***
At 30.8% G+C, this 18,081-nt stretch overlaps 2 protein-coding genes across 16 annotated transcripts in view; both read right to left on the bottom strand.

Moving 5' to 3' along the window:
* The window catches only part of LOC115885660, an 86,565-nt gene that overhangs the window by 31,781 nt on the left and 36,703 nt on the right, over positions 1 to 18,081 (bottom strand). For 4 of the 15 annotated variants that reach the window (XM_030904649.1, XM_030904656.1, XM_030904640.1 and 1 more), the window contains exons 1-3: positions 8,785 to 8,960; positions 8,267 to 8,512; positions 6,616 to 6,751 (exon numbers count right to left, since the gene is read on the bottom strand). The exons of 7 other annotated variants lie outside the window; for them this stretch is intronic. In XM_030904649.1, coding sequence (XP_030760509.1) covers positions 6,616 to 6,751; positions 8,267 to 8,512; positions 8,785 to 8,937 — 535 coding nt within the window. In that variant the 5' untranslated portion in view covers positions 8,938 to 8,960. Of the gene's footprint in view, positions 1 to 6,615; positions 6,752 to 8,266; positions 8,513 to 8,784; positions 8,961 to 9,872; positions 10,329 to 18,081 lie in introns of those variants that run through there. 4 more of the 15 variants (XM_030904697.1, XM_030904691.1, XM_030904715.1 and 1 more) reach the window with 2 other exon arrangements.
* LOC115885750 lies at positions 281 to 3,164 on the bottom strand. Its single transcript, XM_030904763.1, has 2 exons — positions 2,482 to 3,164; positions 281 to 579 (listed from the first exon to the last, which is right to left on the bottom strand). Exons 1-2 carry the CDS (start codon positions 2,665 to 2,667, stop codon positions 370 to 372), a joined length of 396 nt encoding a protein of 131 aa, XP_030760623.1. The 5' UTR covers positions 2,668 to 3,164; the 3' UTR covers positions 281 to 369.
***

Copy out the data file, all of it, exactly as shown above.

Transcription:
At 30.8% G+C, this 18,081-nt stretch overlaps 2 protein-coding genes across 16 annotated transcripts in view; both read right to left on the bottom strand.

Moving 5' to 3' along the window:
* The window catches only part of LOC115885660, an 86,565-nt gene that overhangs the window by 31,781 nt on the left and 36,703 nt on the right, over positions 1 to 18,081 (bottom strand). For 4 of the 15 annotated variants that reach the window (XM_030904649.1, XM_030904656.1, XM_030904640.1 and 1 more), the window contains exons 1-3: positions 8,785 to 8,960; positions 8,267 to 8,512; positions 6,616 to 6,751 (exon numbers count right to left, since the gene is read on the bottom strand). The exons of 7 other annotated variants lie outside the window; for them this stretch is intronic. In XM_030904649.1, coding sequence (XP_030760509.1) covers positions 6,616 to 6,751; positions 8,267 to 8,512; positions 8,785 to 8,937 — 535 coding nt within the window. In that variant the 5' untranslated portion in view covers positions 8,938 to 8,960. Of the gene's footprint in view, positions 1 to 6,615; positions 6,752 to 8,266; positions 8,513 to 8,784; positions 8,961 to 9,872; positions 10,329 to 18,081 lie in introns of those variants that run through there. 4 more of the 15 variants (XM_030904697.1, XM_030904691.1, XM_030904715.1 and 1 more) reach the window with 2 other exon arrangements.
* LOC115885750 lies at positions 281 to 3,164 on the bottom strand. Its single transcript, XM_030904763.1, has 2 exons — positions 2,482 to 3,164; positions 281 to 579 (listed from the first exon to the last, which is right to left on the bottom strand). Exons 1-2 carry the CDS (start codon positions 2,665 to 2,667, stop codon positions 370 to 372), a joined length of 396 nt encoding a protein of 131 aa, XP_030760623.1. The 5' UTR covers positions 2,668 to 3,164; the 3' UTR covers positions 281 to 369.